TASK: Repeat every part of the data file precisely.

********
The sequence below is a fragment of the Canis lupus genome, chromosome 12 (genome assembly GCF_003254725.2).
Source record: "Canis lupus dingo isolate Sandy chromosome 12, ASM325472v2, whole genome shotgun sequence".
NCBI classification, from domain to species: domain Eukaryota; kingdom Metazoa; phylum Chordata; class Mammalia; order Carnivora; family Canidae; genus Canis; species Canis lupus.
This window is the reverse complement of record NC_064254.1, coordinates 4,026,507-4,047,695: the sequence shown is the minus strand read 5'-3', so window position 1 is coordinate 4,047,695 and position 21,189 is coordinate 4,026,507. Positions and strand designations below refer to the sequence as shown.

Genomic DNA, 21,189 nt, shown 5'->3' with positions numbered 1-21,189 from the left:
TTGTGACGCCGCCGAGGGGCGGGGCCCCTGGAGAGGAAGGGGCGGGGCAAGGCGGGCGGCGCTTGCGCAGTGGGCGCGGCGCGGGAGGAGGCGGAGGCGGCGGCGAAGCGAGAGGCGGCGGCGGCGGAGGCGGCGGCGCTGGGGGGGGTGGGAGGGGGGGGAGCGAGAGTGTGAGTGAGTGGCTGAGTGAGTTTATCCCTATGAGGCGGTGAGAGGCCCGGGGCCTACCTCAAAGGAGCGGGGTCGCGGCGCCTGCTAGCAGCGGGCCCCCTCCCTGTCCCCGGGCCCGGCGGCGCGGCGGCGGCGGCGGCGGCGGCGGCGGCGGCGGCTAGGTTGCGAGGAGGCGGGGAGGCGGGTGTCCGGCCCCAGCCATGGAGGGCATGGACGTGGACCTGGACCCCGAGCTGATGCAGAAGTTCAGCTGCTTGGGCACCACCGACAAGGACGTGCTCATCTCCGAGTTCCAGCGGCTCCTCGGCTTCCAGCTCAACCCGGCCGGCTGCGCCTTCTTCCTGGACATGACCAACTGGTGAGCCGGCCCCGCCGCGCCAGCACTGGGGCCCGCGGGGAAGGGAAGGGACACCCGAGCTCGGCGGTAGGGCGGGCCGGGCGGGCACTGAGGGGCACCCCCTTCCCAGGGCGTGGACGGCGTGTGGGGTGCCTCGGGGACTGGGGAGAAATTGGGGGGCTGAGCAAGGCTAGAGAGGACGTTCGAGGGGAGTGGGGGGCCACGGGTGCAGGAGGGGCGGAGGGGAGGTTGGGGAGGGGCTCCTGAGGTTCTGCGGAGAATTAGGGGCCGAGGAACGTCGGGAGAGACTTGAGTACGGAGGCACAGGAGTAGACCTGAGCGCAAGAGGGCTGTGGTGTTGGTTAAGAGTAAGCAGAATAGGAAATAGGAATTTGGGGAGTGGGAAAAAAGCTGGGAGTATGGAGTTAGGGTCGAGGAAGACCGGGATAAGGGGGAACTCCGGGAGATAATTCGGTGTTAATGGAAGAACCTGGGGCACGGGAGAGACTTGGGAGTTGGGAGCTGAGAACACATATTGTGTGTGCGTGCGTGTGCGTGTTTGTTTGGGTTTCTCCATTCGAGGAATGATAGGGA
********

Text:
The sequence below is a fragment of the Canis lupus genome, chromosome 12 (genome assembly GCF_003254725.2).
Source record: "Canis lupus dingo isolate Sandy chromosome 12, ASM325472v2, whole genome shotgun sequence".
NCBI classification, from domain to species: domain Eukaryota; kingdom Metazoa; phylum Chordata; class Mammalia; order Carnivora; family Canidae; genus Canis; species Canis lupus.
This window is the reverse complement of record NC_064254.1, coordinates 4,026,507-4,047,695: the sequence shown is the minus strand read 5'-3', so window position 1 is coordinate 4,047,695 and position 21,189 is coordinate 4,026,507. Positions and strand designations below refer to the sequence as shown.

Genomic DNA, 21,189 nt, shown 5'->3' with positions numbered 1-21,189 from the left:
TTGTGACGCCGCCGAGGGGCGGGGCCCCTGGAGAGGAAGGGGCGGGGCAAGGCGGGCGGCGCTTGCGCAGTGGGCGCGGCGCGGGAGGAGGCGGAGGCGGCGGCGAAGCGAGAGGCGGCGGCGGCGGAGGCGGCGGCGCTGGGGGGGGTGGGAGGGGGGGGAGCGAGAGTGTGAGTGAGTGGCTGAGTGAGTTTATCCCTATGAGGCGGTGAGAGGCCCGGGGCCTACCTCAAAGGAGCGGGGTCGCGGCGCCTGCTAGCAGCGGGCCCCCTCCCTGTCCCCGGGCCCGGCGGCGCGGCGGCGGCGGCGGCGGCGGCGGCGGCGGCGGCTAGGTTGCGAGGAGGCGGGGAGGCGGGTGTCCGGCCCCAGCCATGGAGGGCATGGACGTGGACCTGGACCCCGAGCTGATGCAGAAGTTCAGCTGCTTGGGCACCACCGACAAGGACGTGCTCATCTCCGAGTTCCAGCGGCTCCTCGGCTTCCAGCTCAACCCGGCCGGCTGCGCCTTCTTCCTGGACATGACCAACTGGTGAGCCGGCCCCGCCGCGCCAGCACTGGGGCCCGCGGGGAAGGGAAGGGACACCCGAGCTCGGCGGTAGGGCGGGCCGGGCGGGCACTGAGGGGCACCCCCTTCCCAGGGCGTGGACGGCGTGTGGGGTGCCTCGGGGACTGGGGAGAAATTGGGGGGCTGAGCAAGGCTAGAGAGGACGTTCGAGGGGAGTGGGGGGCCACGGGTGCAGGAGGGGCGGAGGGGAGGTTGGGGAGGGGCTCCTGAGGTTCTGCGGAGAATTAGGGGCCGAGGAACGTCGGGAGAGACTTGAGTACGGAGGCACAGGAGTAGACCTGAGCGCAAGAGGGCTGTGGTGTTGGTTAAGAGTAAGCAGAATAGGAAATAGGAATTTGGGGAGTGGGAAAAAAGCTGGGAGTATGGAGTTAGGGTCGAGGAAGACCGGGATAAGGGGGAACTCCGGGAGATAATTCGGTGTTAATGGAAGAACCTGGGGCACGGGAGAGACTTGGGAGTTGGGAGCTGAGAACACATATTGTGTGTGCGTGCGTGTGCGTGTTTGTTTGGGTTTCTCCATTCGAGGAATGATAGGGA